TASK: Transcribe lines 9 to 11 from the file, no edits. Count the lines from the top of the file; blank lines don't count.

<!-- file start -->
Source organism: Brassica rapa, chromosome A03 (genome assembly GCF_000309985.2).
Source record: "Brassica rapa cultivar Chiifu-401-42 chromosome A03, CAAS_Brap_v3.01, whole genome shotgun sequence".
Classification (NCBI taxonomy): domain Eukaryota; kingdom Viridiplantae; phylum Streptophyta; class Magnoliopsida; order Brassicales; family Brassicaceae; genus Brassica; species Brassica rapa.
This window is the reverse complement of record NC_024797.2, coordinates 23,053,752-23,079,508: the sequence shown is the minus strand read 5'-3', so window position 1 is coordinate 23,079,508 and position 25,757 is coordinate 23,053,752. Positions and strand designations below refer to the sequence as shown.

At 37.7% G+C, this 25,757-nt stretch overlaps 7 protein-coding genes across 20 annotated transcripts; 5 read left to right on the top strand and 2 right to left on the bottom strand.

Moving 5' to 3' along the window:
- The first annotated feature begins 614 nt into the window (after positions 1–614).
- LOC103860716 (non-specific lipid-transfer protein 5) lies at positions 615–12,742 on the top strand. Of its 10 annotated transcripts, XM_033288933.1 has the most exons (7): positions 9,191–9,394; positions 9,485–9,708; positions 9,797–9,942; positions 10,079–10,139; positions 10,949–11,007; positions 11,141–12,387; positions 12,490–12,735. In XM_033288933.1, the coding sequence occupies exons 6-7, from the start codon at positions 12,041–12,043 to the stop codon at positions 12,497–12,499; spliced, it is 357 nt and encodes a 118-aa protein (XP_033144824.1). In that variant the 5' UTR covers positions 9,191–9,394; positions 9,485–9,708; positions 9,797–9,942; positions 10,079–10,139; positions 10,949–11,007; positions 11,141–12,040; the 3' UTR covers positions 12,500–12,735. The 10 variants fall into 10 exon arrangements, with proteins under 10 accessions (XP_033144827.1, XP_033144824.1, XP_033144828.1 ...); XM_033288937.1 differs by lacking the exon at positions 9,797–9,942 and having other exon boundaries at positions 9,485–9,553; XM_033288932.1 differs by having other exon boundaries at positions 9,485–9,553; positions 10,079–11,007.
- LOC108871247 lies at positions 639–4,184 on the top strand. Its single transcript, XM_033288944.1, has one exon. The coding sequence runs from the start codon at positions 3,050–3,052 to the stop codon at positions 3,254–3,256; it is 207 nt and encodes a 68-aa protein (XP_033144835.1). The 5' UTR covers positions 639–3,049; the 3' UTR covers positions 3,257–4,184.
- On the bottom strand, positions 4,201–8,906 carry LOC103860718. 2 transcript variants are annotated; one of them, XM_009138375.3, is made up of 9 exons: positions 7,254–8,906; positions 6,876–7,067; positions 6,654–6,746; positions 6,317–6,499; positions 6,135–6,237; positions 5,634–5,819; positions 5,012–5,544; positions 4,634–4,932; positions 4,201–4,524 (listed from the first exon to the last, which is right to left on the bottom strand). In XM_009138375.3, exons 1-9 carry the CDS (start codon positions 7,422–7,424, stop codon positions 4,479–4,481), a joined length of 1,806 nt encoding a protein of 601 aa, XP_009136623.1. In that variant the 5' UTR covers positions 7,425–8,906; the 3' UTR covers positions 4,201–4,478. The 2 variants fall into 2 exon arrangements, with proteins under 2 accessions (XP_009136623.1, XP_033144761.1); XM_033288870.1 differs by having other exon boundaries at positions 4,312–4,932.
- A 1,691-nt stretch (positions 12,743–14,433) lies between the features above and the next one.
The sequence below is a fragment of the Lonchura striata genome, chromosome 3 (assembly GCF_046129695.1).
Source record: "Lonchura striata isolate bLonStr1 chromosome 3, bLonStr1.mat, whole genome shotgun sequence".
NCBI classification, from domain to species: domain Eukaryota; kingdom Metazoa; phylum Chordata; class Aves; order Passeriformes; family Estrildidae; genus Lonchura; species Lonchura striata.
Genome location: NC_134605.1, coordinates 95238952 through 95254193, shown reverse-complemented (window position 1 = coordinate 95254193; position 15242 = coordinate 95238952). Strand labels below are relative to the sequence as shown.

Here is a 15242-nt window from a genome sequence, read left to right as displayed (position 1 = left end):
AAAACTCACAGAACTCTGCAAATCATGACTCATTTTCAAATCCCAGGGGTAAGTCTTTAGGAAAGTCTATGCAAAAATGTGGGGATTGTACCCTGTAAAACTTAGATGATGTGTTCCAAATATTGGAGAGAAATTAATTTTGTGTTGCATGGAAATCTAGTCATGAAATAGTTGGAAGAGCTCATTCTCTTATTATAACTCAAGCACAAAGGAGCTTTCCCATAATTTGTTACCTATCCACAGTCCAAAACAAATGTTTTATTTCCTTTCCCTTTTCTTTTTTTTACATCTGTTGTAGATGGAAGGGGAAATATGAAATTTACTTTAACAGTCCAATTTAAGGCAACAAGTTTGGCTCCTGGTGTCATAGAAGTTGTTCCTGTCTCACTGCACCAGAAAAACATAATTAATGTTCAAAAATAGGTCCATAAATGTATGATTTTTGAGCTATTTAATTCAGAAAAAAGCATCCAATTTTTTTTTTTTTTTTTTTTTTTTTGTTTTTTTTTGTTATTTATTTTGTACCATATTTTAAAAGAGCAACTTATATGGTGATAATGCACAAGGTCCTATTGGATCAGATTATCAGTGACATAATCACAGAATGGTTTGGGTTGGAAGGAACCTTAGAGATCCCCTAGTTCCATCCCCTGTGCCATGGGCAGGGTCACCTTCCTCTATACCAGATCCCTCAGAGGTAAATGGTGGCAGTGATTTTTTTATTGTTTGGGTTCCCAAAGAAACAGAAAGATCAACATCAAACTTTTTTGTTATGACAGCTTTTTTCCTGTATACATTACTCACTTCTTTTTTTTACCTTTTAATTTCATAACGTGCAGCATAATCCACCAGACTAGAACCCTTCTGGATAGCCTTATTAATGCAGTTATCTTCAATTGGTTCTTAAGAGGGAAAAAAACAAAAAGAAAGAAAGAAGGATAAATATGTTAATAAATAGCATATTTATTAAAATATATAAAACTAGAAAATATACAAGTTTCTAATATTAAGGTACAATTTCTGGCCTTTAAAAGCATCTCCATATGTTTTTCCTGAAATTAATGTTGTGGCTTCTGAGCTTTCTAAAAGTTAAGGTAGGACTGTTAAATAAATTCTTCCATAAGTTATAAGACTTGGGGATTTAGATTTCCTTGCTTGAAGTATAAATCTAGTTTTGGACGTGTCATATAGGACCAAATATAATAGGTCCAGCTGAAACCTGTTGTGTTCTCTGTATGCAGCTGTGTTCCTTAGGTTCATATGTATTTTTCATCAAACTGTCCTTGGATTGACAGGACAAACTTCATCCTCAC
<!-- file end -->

- LOC108871247 lies at positions 639–4,184 on the top strand. Its single transcript, XM_033288944.1, has one exon. The coding sequence runs from the start codon at positions 3,050–3,052 to the stop codon at positions 3,254–3,256; it is 207 nt and encodes a 68-aa protein (XP_033144835.1). The 5' UTR covers positions 639–3,049; the 3' UTR covers positions 3,257–4,184.
- On the bottom strand, positions 4,201–8,906 carry LOC103860718. 2 transcript variants are annotated; one of them, XM_009138375.3, is made up of 9 exons: positions 7,254–8,906; positions 6,876–7,067; positions 6,654–6,746; positions 6,317–6,499; positions 6,135–6,237; positions 5,634–5,819; positions 5,012–5,544; positions 4,634–4,932; positions 4,201–4,524 (listed from the first exon to the last, which is right to left on the bottom strand). In XM_009138375.3, exons 1-9 carry the CDS (start codon positions 7,422–7,424, stop codon positions 4,479–4,481), a joined length of 1,806 nt encoding a protein of 601 aa, XP_009136623.1. In that variant the 5' UTR covers positions 7,425–8,906; the 3' UTR covers positions 4,201–4,478. The 2 variants fall into 2 exon arrangements, with proteins under 2 accessions (XP_009136623.1, XP_033144761.1); XM_033288870.1 differs by having other exon boundaries at positions 4,312–4,932.
- A 1,691-nt stretch (positions 12,743–14,433) lies between the features above and the next one.